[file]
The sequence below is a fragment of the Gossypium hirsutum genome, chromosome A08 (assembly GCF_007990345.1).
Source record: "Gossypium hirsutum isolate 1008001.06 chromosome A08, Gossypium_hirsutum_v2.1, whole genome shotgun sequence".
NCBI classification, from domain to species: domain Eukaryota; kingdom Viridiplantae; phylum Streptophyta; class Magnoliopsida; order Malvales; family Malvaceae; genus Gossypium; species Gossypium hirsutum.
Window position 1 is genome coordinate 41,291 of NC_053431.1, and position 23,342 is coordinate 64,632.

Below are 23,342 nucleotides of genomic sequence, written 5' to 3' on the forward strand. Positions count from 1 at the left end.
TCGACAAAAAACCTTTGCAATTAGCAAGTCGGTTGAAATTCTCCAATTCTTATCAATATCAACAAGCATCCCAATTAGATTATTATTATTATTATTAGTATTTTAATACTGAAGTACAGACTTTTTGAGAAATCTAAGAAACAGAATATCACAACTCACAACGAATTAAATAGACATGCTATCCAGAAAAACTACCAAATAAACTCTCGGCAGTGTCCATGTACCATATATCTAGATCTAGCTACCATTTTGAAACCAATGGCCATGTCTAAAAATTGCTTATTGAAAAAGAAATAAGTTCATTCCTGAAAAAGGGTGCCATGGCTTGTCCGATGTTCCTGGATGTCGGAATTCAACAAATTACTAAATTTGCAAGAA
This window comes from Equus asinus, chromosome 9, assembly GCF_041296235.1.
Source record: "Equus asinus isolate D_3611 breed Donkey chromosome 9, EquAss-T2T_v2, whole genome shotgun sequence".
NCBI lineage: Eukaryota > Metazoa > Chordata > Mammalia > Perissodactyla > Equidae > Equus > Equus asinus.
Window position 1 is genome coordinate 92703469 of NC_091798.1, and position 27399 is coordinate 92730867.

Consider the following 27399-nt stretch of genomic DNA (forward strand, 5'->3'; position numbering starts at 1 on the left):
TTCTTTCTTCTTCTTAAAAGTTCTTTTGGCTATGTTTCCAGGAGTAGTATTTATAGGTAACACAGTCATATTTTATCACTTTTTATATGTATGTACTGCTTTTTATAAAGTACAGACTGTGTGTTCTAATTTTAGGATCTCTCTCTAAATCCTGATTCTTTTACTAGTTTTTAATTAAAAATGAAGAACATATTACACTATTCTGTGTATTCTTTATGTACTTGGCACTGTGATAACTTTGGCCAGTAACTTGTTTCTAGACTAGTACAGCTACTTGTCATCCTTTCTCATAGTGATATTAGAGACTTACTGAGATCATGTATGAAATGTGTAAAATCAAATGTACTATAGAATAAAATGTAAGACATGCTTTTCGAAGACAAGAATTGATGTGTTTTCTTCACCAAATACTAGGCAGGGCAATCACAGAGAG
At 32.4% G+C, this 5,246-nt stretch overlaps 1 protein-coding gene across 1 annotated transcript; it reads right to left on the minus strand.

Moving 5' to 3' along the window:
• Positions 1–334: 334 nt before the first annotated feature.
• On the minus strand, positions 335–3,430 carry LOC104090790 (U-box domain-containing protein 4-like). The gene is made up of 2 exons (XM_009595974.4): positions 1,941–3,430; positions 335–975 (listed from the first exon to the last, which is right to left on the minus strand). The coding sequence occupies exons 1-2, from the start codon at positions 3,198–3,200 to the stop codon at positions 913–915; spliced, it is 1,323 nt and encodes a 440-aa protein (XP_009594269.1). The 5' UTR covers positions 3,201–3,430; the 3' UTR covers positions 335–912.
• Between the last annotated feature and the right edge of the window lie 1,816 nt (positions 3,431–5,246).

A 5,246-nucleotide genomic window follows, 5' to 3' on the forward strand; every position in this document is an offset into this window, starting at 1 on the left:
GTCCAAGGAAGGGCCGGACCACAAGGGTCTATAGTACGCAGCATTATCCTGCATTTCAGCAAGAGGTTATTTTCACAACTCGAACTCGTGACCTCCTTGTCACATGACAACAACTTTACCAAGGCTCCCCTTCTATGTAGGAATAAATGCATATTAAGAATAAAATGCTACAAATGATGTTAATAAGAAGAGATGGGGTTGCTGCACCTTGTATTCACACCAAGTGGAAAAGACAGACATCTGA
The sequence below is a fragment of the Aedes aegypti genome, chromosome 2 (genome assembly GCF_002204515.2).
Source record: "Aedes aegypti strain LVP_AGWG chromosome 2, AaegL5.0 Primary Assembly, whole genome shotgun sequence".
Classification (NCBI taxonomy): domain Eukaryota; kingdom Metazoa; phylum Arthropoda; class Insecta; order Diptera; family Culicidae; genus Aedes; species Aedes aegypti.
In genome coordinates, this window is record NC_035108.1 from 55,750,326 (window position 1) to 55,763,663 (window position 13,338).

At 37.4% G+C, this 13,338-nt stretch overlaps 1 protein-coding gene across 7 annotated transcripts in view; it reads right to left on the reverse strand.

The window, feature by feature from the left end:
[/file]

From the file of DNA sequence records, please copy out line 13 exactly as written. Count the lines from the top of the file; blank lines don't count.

At 32.4% G+C, this 5,246-nt stretch overlaps 1 protein-coding gene across 1 annotated transcript; it reads right to left on the minus strand.